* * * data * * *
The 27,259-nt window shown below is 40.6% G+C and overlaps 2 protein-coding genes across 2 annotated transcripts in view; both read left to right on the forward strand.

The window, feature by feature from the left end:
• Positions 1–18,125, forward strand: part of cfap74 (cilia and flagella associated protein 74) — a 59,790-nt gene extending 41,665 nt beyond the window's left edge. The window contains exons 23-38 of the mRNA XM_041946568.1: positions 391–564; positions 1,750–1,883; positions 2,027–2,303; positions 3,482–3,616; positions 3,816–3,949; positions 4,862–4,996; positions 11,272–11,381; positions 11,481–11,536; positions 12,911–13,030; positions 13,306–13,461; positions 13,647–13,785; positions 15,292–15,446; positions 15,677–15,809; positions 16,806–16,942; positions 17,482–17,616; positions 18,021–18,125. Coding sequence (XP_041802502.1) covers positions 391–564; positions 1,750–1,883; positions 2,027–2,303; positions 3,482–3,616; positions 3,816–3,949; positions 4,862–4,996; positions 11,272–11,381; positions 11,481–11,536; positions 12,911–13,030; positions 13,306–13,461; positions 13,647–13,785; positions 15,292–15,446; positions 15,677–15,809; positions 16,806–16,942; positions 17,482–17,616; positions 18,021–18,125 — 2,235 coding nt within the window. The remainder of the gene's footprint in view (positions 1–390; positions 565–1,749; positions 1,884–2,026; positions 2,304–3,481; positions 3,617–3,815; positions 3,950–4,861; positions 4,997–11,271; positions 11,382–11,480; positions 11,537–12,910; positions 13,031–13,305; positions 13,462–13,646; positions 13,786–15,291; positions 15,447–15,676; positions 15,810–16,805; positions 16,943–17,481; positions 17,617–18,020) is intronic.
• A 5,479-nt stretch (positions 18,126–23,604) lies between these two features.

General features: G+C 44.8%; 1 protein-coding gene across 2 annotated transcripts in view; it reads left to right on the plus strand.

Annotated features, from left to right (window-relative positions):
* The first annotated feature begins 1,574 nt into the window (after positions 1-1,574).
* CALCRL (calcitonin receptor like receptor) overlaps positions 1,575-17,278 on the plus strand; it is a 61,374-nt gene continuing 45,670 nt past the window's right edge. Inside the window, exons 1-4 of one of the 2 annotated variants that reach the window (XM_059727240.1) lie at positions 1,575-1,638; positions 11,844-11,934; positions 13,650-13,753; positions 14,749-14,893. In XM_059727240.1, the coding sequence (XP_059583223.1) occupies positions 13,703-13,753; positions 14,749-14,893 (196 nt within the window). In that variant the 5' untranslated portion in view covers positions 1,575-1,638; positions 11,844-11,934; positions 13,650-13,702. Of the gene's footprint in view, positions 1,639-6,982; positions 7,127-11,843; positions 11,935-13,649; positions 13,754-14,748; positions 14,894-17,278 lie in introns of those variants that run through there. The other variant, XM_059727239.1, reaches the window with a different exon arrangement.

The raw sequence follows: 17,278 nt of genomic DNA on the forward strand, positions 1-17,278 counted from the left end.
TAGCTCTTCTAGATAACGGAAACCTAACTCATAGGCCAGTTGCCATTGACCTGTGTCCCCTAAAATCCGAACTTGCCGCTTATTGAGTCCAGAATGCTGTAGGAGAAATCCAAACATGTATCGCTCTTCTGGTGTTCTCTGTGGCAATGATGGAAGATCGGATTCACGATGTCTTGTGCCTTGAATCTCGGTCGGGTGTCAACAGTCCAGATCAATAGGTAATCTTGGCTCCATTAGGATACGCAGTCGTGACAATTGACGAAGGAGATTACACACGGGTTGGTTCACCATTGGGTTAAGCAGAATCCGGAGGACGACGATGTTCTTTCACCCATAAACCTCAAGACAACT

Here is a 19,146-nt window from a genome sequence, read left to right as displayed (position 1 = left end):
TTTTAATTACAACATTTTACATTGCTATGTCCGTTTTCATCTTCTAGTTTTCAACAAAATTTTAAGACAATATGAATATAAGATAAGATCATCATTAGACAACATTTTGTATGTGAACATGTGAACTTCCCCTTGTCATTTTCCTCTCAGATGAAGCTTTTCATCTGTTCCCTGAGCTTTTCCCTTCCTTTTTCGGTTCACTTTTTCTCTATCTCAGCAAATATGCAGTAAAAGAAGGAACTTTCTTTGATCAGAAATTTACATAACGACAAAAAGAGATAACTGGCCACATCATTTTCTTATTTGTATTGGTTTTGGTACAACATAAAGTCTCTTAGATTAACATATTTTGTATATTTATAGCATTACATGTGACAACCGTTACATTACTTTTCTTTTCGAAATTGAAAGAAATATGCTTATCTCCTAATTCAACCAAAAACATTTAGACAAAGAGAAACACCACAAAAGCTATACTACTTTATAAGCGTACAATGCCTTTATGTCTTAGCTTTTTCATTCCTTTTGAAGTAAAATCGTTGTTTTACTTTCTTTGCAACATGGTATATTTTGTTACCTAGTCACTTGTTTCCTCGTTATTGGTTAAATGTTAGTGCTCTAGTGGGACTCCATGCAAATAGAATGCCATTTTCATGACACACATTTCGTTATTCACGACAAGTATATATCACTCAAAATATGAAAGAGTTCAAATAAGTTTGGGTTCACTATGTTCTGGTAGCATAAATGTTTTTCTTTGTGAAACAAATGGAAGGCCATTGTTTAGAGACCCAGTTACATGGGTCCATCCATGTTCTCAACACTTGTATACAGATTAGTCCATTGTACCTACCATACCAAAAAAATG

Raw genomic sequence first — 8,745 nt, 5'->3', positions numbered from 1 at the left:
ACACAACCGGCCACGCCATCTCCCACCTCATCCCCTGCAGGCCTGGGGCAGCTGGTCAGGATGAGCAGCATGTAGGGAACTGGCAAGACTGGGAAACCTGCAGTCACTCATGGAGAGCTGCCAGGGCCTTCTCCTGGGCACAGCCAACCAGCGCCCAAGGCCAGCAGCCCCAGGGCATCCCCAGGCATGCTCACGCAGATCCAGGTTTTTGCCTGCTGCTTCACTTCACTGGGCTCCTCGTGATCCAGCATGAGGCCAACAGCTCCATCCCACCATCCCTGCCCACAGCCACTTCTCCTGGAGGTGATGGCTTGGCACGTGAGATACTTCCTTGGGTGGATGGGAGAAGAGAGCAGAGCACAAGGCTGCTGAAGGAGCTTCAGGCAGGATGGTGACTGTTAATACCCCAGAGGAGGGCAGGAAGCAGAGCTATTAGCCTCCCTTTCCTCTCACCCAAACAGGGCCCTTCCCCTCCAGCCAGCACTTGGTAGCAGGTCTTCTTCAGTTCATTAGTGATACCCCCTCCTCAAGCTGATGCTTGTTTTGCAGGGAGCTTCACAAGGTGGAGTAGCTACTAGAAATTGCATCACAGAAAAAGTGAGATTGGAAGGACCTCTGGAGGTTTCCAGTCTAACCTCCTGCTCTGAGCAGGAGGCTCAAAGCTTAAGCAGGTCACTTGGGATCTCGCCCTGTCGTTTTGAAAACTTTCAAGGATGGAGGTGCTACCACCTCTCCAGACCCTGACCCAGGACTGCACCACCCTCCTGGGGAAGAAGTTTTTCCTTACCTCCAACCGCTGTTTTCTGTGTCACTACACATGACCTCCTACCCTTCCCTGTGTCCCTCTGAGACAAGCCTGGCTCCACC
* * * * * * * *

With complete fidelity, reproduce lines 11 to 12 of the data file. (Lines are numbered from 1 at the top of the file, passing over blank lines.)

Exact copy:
Here is a 19,146-nt window from a genome sequence, read left to right as displayed (position 1 = left end):
TTTTAATTACAACATTTTACATTGCTATGTCCGTTTTCATCTTCTAGTTTTCAACAAAATTTTAAGACAATATGAATATAAGATAAGATCATCATTAGACAACATTTTGTATGTGAACATGTGAACTTCCCCTTGTCATTTTCCTCTCAGATGAAGCTTTTCATCTGTTCCCTGAGCTTTTCCCTTCCTTTTTCGGTTCACTTTTTCTCTATCTCAGCAAATATGCAGTAAAAGAAGGAACTTTCTTTGATCAGAAATTTACATAACGACAAAAAGAGATAACTGGCCACATCATTTTCTTATTTGTATTGGTTTTGGTACAACATAAAGTCTCTTAGATTAACATATTTTGTATATTTATAGCATTACATGTGACAACCGTTACATTACTTTTCTTTTCGAAATTGAAAGAAATATGCTTATCTCCTAATTCAACCAAAAACATTTAGACAAAGAGAAACACCACAAAAGCTATACTACTTTATAAGCGTACAATGCCTTTATGTCTTAGCTTTTTCATTCCTTTTGAAGTAAAATCGTTGTTTTACTTTCTTTGCAACATGGTATATTTTGTTACCTAGTCACTTGTTTCCTCGTTATTGGTTAAATGTTAGTGCTCTAGTGGGACTCCATGCAAATAGAATGCCATTTTCATGACACACATTTCGTTATTCACGACAAGTATATATCACTCAAAATATGAAAGAGTTCAAATAAGTTTGGGTTCACTATGTTCTGGTAGCATAAATGTTTTTCTTTGTGAAACAAATGGAAGGCCATTGTTTAGAGACCCAGTTACATGGGTCCATCCATGTTCTCAACACTTGTATACAGATTAGTCCATTGTACCTACCATACCAAAAAAATG